Get with the Program - Part 4 4 Equipment Safety...This is the fourth in a series of four articles on building a safety program in the solid surface fabrication industry. This article covers your equipment safety program, including machine guarding, lockout/tagout, and electrical safety. 

Slings Get Noticed  In the surfacing industry, cranes and hoists are often used to aid in the movement of large materials or products.  These types of equipment typically use slings to hold their suspended loads.  Improper use of slings can lead to sling failure or load slippage, which in turn can lead to injuries or death along with property damage.  OSHA recently issued a new guide on the selection and use of slings for handling and moving materials.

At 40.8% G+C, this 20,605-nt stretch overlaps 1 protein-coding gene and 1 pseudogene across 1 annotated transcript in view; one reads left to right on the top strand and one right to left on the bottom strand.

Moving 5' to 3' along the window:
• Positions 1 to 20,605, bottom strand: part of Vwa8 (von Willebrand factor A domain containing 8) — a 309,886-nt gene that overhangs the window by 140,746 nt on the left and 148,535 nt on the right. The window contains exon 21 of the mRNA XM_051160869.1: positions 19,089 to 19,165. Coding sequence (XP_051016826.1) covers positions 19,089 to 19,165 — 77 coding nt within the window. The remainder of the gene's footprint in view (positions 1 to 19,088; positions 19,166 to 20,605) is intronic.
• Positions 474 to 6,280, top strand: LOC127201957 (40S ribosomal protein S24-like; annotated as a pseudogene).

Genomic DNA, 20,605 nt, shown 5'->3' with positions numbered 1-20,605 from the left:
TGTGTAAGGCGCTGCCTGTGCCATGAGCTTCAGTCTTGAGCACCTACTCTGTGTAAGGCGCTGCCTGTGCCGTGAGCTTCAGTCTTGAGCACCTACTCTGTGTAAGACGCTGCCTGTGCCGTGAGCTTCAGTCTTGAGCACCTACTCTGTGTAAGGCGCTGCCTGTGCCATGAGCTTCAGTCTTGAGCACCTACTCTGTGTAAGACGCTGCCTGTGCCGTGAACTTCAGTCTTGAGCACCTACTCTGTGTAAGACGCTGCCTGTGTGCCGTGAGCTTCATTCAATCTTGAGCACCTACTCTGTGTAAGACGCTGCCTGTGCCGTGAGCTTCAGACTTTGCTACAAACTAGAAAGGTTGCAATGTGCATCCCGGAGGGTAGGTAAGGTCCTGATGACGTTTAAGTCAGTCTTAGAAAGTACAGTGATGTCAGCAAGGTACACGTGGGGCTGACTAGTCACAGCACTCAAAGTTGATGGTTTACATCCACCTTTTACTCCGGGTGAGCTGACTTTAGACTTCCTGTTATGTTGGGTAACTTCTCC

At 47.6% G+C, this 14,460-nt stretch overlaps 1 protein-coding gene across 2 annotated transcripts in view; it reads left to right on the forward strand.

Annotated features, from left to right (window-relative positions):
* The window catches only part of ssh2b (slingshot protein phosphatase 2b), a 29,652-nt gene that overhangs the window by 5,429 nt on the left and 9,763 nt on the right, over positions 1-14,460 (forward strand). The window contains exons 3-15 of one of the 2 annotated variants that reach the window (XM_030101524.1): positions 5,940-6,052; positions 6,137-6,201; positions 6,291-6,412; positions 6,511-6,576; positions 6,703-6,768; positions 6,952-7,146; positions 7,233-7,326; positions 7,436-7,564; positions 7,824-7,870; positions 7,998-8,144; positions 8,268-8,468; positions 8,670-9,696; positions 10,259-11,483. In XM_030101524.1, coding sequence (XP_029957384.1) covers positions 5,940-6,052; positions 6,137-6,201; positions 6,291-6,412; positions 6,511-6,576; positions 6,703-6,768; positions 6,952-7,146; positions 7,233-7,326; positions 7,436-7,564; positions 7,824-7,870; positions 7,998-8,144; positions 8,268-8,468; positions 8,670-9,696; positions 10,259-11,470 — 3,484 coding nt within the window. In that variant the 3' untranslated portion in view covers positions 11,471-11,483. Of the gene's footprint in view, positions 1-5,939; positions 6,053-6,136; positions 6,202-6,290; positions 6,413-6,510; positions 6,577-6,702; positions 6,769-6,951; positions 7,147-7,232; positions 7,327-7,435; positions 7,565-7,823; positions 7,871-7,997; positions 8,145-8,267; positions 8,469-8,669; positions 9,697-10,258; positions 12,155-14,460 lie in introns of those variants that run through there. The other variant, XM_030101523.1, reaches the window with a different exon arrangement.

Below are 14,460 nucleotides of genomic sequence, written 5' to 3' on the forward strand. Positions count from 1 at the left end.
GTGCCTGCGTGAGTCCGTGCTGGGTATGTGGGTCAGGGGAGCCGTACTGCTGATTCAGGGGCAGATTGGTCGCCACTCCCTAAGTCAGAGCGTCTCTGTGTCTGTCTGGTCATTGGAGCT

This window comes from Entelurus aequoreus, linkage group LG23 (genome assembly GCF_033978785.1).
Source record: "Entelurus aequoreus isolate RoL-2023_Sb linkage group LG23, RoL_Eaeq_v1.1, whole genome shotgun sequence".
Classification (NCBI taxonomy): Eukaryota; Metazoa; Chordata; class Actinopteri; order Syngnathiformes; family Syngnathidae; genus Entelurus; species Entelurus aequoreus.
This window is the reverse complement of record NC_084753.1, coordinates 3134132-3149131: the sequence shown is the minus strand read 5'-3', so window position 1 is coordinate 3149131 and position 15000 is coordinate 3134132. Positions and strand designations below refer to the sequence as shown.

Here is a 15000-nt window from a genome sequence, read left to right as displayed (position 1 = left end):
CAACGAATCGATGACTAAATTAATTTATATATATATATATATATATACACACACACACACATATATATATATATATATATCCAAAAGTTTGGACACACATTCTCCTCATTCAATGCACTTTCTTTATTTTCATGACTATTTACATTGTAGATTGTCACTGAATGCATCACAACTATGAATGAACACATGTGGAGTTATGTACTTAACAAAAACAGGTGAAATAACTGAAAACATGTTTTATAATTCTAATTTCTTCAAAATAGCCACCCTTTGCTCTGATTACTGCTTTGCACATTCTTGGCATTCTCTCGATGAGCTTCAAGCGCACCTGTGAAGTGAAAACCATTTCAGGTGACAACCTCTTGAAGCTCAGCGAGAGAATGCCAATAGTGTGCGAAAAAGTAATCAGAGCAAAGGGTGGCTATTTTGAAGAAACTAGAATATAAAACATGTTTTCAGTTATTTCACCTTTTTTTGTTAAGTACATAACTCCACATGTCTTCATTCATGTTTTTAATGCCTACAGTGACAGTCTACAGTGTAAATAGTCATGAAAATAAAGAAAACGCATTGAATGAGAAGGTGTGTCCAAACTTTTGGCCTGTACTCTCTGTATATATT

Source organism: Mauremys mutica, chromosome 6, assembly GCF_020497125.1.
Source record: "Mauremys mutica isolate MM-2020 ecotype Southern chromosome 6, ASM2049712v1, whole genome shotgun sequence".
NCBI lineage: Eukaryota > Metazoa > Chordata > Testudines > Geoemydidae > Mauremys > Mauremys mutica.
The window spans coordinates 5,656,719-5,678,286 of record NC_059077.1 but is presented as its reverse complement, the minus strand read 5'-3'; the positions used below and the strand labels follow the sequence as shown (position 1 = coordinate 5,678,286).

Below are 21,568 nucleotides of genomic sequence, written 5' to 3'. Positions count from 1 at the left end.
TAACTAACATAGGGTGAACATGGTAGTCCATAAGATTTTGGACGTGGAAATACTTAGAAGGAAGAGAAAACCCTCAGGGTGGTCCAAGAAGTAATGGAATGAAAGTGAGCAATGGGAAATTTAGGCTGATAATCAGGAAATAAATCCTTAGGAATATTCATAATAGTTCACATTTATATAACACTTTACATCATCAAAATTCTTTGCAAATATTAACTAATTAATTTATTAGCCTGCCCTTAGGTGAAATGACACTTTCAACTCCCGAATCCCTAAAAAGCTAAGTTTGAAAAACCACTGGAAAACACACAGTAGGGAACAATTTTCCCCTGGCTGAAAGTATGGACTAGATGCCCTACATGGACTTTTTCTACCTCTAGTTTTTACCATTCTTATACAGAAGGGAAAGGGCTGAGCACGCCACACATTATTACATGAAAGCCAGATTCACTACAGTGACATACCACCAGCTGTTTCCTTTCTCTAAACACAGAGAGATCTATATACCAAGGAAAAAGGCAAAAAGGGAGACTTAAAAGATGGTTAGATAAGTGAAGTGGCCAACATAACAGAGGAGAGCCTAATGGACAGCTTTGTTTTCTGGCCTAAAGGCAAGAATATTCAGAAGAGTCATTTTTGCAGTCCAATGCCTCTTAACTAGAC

OSHA Issues Rule Clarification on Employer Responsibilities for Employee Personal Protective Equipment  Virtually all surfacing shops require personal protective equipment (PPE) for their employees in some form or another.  Typically, safety eyewear, protective gloves and footwear, hearing protection and some type of respiratory protection, ranging from a dust mask to a full respirator, are required.  Some shops may also require uniforms or caps used to cover or protect employees’ clothing.  The Occupational Safety and Health Administration (OSHA) recently announced a new rule clarifying employer responsibilities regarding payment for PPE.

 

Click here to see OSHA news that affects the Surface Fabrication Industry

Links              Contact Us

TechneTrain, Inc. 140 Wooster Pike Milford OH 45150 (800) 852-8314